This newly released Cassini image shows Herschel Crater on Saturn’s Moon Mimas, revealing an indication of the size of the crater’s towering walls and central peak.
Named after the icy moon’s discoverer, astronomer William Herschel, the crater stretches 86 miles (139 kilometers) wide — almost one-third of the diameter of Mimas (246 miles or 396 kilometers) itself.
Large impact craters often have peaks in their center — see Tethys’ large crater Odysseus in PIA08400. Herschel’s peak stands nearly as tall as Mount Everest on Earth.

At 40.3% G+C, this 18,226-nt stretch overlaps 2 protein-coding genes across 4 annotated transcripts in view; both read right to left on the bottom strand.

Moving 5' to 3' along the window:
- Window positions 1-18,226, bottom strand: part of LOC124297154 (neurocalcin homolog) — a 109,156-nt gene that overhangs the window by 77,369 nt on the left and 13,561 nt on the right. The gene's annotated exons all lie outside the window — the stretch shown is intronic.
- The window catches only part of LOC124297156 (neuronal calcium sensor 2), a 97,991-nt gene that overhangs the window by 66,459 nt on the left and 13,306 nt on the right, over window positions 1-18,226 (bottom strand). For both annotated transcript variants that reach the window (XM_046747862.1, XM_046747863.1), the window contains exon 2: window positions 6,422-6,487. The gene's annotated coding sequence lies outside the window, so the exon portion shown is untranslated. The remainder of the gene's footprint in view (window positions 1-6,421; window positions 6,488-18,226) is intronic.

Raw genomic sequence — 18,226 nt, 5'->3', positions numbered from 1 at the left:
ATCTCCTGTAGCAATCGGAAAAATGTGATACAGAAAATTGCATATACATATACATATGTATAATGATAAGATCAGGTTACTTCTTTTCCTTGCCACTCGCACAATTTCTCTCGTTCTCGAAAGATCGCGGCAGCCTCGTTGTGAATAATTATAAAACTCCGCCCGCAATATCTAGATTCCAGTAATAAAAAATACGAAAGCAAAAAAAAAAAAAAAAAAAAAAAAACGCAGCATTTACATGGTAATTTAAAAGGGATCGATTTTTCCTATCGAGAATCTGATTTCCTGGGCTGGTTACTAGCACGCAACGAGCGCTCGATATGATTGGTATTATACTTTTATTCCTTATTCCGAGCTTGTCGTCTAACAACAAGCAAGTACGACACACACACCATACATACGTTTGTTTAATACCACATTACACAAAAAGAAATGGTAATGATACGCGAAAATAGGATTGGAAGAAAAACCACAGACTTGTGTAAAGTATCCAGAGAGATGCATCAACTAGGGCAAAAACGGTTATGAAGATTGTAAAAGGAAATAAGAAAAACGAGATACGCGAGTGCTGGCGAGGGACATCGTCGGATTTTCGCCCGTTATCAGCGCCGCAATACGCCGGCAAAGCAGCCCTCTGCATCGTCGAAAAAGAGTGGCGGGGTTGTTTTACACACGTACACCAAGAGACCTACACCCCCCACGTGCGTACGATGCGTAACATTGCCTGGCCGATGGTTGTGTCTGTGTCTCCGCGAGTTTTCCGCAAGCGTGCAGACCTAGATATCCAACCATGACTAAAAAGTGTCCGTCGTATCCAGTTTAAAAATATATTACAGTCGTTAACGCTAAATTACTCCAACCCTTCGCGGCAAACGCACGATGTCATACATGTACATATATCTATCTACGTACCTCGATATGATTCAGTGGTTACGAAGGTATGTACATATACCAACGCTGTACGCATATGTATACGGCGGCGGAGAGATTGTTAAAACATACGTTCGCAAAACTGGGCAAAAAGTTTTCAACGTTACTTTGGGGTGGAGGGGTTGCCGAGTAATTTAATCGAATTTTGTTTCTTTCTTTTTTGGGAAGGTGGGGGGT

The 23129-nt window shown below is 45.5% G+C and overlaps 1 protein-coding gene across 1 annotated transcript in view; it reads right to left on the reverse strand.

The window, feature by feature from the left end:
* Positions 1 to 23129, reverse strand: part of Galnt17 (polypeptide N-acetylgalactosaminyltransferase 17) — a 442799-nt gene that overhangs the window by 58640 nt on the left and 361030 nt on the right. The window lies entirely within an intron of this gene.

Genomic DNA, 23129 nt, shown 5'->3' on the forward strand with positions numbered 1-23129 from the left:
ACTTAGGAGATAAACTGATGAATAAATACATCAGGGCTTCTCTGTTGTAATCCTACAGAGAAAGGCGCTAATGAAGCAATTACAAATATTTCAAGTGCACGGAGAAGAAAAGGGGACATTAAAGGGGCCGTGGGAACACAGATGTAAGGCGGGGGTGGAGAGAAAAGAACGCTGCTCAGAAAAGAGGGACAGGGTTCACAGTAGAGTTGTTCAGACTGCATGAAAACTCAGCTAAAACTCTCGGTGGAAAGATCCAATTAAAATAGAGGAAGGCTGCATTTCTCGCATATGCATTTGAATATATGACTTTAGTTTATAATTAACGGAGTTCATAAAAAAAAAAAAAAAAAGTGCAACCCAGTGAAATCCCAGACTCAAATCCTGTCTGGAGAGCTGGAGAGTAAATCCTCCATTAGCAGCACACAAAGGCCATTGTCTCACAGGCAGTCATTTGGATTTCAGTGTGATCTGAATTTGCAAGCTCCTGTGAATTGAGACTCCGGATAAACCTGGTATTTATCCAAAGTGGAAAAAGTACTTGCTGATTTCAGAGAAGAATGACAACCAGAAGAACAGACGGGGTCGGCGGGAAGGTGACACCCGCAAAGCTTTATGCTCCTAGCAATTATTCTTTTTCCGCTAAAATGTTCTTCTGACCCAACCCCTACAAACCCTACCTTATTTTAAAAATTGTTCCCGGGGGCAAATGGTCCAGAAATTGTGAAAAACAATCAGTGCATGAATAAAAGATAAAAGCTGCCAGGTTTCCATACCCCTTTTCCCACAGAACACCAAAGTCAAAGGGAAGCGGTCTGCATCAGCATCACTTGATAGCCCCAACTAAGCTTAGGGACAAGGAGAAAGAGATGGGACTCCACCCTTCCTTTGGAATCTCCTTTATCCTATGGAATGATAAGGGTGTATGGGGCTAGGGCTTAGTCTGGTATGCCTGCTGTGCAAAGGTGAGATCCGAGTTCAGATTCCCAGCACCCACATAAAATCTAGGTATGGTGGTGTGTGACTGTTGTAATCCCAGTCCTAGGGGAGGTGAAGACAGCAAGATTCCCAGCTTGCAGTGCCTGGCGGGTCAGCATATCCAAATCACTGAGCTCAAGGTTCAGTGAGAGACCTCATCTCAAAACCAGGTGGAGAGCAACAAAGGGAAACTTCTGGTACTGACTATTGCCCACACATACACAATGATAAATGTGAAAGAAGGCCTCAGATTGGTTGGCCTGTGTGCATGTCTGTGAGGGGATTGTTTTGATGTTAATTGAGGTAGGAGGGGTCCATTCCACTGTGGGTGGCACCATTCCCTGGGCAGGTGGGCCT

This view looks toward the anti-Saturn hemisphere of Mimas. North on Mimas is up and rotated 21 degrees to the left. The image was taken with the Cassini spacecraft narrow-angle camera on October 22, 2016 using a combination of spectral filters which preferentially admits wavelengths of ultraviolet light centered at 338 nanometers.
The view was acquired at a distance of approximately 115,000 miles (185,000 kilometers) from Mimas and at a Sun-Mimas-spacecraft, or phase, angle of 20 degrees. Image scale is 3,300 feet (1 kilometer) per pixel.
Credit: NASA/JPL-Caltech/Space Science Institute